In seguito a quell'intervista ho sfogliato - in libreria - Livelli di vit...more
Jun 28, 2012 Kirstie rated it 3 of 5 stars
Recommends it for: People interested in relationships
Julian Barnes has tremendous ability as a writer, as I discovered in The Sense of an Ending and currently now in The History of the World in 10 1/2 chapters. Unfortunately, I feel this would be one of his weaker novels and would not recommend it to anyone but a completist who loves everything else Barnes has ever done. This is not to say that it's toss away garbage but there are others one should definitely read first surely (the other two I mentioned, for instance). I'd also love to receive fur...more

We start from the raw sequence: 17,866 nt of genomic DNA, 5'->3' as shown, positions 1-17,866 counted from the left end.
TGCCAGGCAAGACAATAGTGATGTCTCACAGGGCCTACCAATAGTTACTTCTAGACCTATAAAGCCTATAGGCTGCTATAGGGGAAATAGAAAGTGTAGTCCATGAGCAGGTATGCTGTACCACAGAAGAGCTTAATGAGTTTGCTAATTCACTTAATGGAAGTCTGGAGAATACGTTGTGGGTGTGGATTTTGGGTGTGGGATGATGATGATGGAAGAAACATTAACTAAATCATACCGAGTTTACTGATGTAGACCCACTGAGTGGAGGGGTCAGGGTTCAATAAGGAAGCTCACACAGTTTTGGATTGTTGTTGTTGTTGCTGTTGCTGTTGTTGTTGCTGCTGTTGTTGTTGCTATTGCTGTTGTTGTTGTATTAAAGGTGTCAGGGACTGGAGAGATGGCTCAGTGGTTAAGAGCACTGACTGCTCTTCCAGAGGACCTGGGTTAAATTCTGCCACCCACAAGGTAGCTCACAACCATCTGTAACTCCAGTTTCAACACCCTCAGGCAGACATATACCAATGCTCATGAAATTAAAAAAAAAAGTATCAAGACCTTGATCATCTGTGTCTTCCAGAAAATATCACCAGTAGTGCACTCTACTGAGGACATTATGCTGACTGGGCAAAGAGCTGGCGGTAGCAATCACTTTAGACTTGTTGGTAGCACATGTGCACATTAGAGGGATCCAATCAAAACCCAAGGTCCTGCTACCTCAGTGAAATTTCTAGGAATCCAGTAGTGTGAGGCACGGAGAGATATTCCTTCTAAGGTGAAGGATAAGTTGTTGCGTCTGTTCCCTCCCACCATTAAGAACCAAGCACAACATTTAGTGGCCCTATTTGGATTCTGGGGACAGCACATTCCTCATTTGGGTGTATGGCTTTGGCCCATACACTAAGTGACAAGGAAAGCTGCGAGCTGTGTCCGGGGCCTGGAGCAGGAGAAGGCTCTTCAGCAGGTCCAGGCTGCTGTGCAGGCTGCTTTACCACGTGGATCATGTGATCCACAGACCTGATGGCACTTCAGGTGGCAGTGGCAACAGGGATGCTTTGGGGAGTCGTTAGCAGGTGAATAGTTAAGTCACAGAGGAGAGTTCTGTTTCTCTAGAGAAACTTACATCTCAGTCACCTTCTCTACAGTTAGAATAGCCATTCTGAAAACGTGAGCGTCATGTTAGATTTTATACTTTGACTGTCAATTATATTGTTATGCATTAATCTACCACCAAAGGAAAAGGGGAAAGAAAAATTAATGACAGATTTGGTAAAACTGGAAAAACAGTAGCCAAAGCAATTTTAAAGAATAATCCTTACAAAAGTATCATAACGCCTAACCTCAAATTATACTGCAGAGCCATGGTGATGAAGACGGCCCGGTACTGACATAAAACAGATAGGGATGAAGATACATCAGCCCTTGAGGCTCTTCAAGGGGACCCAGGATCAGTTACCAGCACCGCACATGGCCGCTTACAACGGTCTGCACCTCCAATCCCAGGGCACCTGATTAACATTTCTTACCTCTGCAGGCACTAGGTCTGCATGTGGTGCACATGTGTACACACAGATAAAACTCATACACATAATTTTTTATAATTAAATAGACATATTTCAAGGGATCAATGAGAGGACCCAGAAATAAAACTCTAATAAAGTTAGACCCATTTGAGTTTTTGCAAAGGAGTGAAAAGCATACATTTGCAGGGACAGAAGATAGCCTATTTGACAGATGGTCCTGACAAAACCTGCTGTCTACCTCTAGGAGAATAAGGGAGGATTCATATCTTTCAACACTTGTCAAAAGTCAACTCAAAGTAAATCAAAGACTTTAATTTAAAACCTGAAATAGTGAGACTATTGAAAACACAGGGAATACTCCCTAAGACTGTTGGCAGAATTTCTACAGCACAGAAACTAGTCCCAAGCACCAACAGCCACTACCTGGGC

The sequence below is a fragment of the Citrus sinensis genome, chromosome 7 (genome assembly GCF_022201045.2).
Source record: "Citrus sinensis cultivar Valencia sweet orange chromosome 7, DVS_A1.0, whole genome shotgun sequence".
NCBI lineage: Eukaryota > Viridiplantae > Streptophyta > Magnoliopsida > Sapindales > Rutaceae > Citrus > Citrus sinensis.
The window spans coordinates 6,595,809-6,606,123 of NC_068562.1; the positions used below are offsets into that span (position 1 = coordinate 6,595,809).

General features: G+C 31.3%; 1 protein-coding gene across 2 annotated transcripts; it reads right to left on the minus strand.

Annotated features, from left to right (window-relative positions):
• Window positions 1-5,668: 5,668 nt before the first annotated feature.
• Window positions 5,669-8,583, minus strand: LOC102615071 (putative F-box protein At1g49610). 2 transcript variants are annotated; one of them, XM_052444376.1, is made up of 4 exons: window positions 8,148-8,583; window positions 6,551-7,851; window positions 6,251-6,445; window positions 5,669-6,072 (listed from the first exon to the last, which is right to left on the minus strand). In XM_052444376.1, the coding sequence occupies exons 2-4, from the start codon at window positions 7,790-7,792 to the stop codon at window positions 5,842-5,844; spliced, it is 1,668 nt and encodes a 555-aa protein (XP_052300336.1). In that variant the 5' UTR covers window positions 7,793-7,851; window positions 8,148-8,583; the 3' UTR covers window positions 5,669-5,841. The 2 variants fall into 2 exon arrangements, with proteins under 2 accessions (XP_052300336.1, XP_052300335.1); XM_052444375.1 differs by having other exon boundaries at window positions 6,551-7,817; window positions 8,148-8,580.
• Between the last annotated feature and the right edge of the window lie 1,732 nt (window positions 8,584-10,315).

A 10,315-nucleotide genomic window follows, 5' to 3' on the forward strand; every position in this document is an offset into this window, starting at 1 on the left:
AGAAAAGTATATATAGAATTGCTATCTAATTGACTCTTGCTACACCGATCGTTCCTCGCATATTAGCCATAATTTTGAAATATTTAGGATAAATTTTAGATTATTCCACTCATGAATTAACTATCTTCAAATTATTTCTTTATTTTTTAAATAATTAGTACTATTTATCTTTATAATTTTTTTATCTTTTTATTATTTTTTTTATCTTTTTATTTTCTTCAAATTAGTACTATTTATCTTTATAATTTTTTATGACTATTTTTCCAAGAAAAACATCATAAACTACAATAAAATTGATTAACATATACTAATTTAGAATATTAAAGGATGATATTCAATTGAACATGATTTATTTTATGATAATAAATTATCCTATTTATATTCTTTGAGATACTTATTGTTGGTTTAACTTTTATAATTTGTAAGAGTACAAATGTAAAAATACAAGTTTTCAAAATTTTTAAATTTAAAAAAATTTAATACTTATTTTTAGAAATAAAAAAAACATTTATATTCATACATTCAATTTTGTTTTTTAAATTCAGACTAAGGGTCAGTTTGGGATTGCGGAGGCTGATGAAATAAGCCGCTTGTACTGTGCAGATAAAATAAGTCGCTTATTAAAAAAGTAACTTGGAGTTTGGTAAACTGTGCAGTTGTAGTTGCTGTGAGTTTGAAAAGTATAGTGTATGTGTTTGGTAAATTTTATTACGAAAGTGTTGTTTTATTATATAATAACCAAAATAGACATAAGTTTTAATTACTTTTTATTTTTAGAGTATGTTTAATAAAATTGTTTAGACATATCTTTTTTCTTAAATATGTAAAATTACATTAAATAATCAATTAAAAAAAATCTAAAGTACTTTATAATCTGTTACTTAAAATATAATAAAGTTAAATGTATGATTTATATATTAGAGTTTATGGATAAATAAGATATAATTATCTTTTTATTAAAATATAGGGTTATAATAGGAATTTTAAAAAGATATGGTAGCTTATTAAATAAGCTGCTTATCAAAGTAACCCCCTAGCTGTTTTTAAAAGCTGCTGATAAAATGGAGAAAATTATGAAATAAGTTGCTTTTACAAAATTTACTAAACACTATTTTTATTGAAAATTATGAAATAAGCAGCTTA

Tulpesh Patel
Talking It Over is the story of three people, Stuart, Gillian, and 5th wheel Stuart, caught in a love triangle. Told from each of their perspectives 'directly to camera', we learn how the love of each pair develops and ultimately unravels.

Many people have commented that the characters are thoroughly unlikable, but I found their flaws compelling, and thoroughly enjoyed reading about them. I think it is testament to Barnes' keen eye that the characters are so well drawn that they create this disli...more
It's always satisfying when a favorite author reliably delivers. Julian Barnes is one of my favorites for a reason. This book was so compelling, you couldn't help but keep reading to watch the train wreck of a story unfold. It's the story of two best friends with completely opposite personalities and the woman who gets in the middle of them. This sounds like a pretty well-trodden tale, but the point is that the book's not really about the "story" or "plot" (plus, it was written in 1991). It's re...more
Marte Patel